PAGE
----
Hannibal clicks on the sterile overhead light in the crowded cabin below deck. Will had been in and out of consciousness for about 20 hours now after Hannibal's painfully slow stitching into his face and shoulder – possibly an overly cautious effort, though more likely a petty punishment for Will’s attempt on their lives. Will blinks through what he identifies as an opioid fog. Through a lacerated face, a stab wound to his upper pectorals, and a number of broken bones he can’t tally, he’s grateful for the fog.
“Will?” Hannibal’s twinkling accent curls his name in a familiar way. “You seem quite lucid now. Are you ready to come upstairs?” In a thin undershirt that shows all of the contours of his bandages, Hannibal stifles groans while he shuffles between the cots. He drapes a coat over Will’s shoulders before tugging him above deck.
Will coughs through brief system shock while more memory floods back to him in sync with the blinding noon light. “Chiyoh?”
Chiyoh barely looks over her shoulder from the sheltered control area. “I knew he wouldn’t remember my saving his life,” she scoffs almost to Hannibal but mostly to herself.
Hannibal moves robotically so as to not undo Chiyoh’s surgical work in her initial triage and he finds his place near Will.
Will looks around. He’s sitting in a clean and unfamiliar white boat with no sight of a shore. “I, uh, am not overwhelmingly appreciative, actually.” It’s the first full sentence he’s consciously managed in a day.
Hannibal notices his wandering eyes. “We’re headed north. I only woke a half hour before you did.”
Will opens his mouth to speak knowing there was a lot to say, though he really just feels an impulse to apologize that they survived at all. However, Chiyoh’s immediate rescue suggests that Hannibal isn’t sorry for or surprised by their survival.
Chiyoh interrupts, “you will be flying out of St. John’s.”
Will flicks his still tired eyes over to her. He wants to ask if he is dead, but he asks instead, “is that somewhere in New England?”
“So we’re in Canada?” His boyish incredulity contorts his face around his new bruises and stitching.
Chiyoh answers in her gentle rhythmic English while pointing down at a square bag at her ankles, “I took the liberty of putting a few stamps in your passports to make your synthetic lives seem more lived in.”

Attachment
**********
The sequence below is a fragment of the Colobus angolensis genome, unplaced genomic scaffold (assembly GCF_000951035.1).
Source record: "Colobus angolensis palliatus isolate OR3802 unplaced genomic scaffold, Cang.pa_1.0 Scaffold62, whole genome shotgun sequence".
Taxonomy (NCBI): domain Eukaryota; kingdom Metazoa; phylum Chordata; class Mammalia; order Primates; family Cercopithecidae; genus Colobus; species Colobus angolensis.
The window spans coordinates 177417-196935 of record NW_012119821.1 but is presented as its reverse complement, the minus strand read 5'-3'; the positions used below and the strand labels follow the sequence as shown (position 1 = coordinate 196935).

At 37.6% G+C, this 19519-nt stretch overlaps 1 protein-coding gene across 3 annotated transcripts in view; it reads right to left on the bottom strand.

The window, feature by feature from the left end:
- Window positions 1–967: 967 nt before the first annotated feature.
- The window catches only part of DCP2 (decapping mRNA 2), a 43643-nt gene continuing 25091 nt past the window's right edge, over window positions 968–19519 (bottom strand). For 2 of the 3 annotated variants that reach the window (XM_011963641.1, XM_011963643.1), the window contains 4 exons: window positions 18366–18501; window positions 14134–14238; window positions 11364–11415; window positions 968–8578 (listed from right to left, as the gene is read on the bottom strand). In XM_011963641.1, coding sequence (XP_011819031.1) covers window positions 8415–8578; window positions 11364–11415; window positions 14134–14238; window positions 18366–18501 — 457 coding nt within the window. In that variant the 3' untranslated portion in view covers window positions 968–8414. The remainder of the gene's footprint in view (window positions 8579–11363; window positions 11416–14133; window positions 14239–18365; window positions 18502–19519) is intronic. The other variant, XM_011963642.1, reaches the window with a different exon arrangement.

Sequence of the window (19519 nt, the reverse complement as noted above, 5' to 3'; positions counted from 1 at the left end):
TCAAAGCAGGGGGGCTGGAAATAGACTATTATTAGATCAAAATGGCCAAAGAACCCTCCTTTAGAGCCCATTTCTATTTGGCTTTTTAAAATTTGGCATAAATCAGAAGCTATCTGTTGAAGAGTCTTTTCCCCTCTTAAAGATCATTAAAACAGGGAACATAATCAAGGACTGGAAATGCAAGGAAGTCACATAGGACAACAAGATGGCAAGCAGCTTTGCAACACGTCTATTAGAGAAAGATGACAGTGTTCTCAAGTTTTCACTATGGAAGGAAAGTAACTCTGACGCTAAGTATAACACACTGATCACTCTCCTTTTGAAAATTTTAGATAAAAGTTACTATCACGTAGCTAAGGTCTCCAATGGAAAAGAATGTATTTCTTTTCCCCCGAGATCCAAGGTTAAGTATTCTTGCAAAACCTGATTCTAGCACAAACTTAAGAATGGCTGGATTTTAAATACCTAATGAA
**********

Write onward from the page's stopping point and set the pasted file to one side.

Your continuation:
Hannibal smiles at her proudly. She does not return the smile and continues, “it was hard to orchestrate a flight from St. John’s that didn’t connect back in the States but I did. I found you a connection through Oslo. That will take you right into Helsinki and then from there… you will begin your next life.”
Will, still feeling some strange bond with her after their short and turbulent history, feels compelled to ask, “and you?”
“This is where we part ways. I’ll stay around here. I haven’t made any arrangements yet, but I’ll figure something out.” Chiyoh truly does not look sad or defeated, but she does naturally lean toward cold illegibility.
“I’m sure you will.” Hannibal looks at her again with a pleased smile. He admires – he’s always admired – her specific brand of nobility and loyalty to him, especially now as their moral contract to each other comes to an end.
Hannibal runs through the healing process that he and Will can expect for their broken vertebrae, ribs, and ankles from the fall. He ranks their wound care priorities: gut stitches and infection prevention, followed closely by spinal compression fractures. The next 12 hours will severely dent their recovery process, but the years taken off their bone health will be well worth it to live without a cage. Luckily, the doctor can expertly monitor their opioids and makeshift splints. Hannibal pulls a bound folder out of the bag by Chiyoh’s feet and helps the younger man back down the narrow stairs, clear now that he didn’t bring them up to socialize. Both men relax again in the quiet warmth of the ship’s cabin and Hannibal turns off half of the lights so they can avoid additional tension.
Undoing the folder’s fittingly classic twine-fastened cover, Hannibal slides out a thin notepad, several passports of different colors, international bills, cards, pamphlets, and more birth and citizenship documentation.
“We’ll be Canadian expats.” He hands Will the two blue passports from the pile.